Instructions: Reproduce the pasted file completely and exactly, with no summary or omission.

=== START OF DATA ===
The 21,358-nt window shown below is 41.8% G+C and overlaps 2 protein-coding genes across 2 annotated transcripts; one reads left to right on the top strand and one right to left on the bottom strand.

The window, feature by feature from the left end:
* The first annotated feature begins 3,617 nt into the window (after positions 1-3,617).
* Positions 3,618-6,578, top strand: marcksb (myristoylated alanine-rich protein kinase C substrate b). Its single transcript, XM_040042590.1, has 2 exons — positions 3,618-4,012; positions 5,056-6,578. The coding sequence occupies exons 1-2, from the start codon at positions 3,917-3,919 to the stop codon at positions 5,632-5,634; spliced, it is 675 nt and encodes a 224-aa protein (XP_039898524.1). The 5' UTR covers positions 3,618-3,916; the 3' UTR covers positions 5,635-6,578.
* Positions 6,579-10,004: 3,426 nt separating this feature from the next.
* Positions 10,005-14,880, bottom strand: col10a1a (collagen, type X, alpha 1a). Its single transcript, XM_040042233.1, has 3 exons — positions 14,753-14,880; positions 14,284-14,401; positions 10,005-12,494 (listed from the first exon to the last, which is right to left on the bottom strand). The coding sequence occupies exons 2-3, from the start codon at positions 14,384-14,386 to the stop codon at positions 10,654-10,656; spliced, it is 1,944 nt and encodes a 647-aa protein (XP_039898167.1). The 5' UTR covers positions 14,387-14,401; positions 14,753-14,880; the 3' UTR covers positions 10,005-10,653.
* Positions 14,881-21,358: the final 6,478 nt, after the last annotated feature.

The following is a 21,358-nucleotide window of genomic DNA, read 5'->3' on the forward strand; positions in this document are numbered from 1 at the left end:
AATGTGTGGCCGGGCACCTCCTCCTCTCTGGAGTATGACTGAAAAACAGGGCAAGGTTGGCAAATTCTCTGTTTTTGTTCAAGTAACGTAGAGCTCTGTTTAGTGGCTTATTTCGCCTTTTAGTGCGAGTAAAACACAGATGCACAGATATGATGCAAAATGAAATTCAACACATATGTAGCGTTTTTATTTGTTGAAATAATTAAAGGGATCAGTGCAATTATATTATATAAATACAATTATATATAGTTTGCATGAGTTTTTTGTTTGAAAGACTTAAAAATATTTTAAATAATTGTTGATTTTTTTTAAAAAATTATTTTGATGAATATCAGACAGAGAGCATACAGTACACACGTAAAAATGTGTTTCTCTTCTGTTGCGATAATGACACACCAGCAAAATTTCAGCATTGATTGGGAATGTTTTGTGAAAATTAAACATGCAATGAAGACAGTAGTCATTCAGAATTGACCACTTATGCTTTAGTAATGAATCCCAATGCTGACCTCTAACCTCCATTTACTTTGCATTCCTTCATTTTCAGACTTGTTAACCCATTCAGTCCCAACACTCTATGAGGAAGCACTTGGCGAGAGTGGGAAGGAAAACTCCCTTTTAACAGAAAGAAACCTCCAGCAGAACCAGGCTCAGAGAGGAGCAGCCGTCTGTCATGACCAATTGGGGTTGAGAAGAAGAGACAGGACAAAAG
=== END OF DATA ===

The 21,358-nt window shown below is 41.8% G+C and overlaps 2 protein-coding genes across 2 annotated transcripts; one reads left to right on the top strand and one right to left on the bottom strand.

The window, feature by feature from the left end:
* The first annotated feature begins 3,617 nt into the window (after positions 1-3,617).
* Positions 3,618-6,578, top strand: marcksb (myristoylated alanine-rich protein kinase C substrate b). Its single transcript, XM_040042590.1, has 2 exons — positions 3,618-4,012; positions 5,056-6,578. The coding sequence occupies exons 1-2, from the start codon at positions 3,917-3,919 to the stop codon at positions 5,632-5,634; spliced, it is 675 nt and encodes a 224-aa protein (XP_039898524.1). The 5' UTR covers positions 3,618-3,916; the 3' UTR covers positions 5,635-6,578.
* Positions 6,579-10,004: 3,426 nt separating this feature from the next.
* Positions 10,005-14,880, bottom strand: col10a1a (collagen, type X, alpha 1a). Its single transcript, XM_040042233.1, has 3 exons — positions 14,753-14,880; positions 14,284-14,401; positions 10,005-12,494 (listed from the first exon to the last, which is right to left on the bottom strand). The coding sequence occupies exons 2-3, from the start codon at positions 14,384-14,386 to the stop codon at positions 10,654-10,656; spliced, it is 1,944 nt and encodes a 647-aa protein (XP_039898167.1). The 5' UTR covers positions 14,387-14,401; positions 14,753-14,880; the 3' UTR covers positions 10,005-10,653.
* Positions 14,881-21,358: the final 6,478 nt, after the last annotated feature.

The following is a 21,358-nucleotide window of genomic DNA, read 5'->3' on the forward strand; positions in this document are numbered from 1 at the left end:
AATGTGTGGCCGGGCACCTCCTCCTCTCTGGAGTATGACTGAAAAACAGGGCAAGGTTGGCAAATTCTCTGTTTTTGTTCAAGTAACGTAGAGCTCTGTTTAGTGGCTTATTTCGCCTTTTAGTGCGAGTAAAACACAGATGCACAGATATGATGCAAAATGAAATTCAACACATATGTAGCGTTTTTATTTGTTGAAATAATTAAAGGGATCAGTGCAATTATATTATATAAATACAATTATATATAGTTTGCATGAGTTTTTTGTTTGAAAGACTTAAAAATATTTTAAATAATTGTTGATTTTTTTTAAAAAATTATTTTGATGAATATCAGACAGAGAGCATACAGTACACACGTAAAAATGTGTTTCTCTTCTGTTGCGATAATGACACACCAGCAAAATTTCAGCATTGATTGGGAATGTTTTGTGAAAATTAAACATGCAATGAAGACAGTAGTCATTCAGAATTGACCACTTATGCTTTAGTAATGAATCCCAATGCTGACCTCTAACCTCCATTTACTTTGCATTCCTTCATTTTCAGACTTGTTAACCCATTCAGTCCCAACACTCTATGAGGAAGCACTTGGCGAGAGTGGGAAGGAAAACTCCCTTTTAACAGAAAGAAACCTCCAGCAGAACCAGGCTCAGAGAGGAGCAGCCGTCTGTCATGACCAATTGGGGTTGAGAAGAAGAGACAGGACAAAAG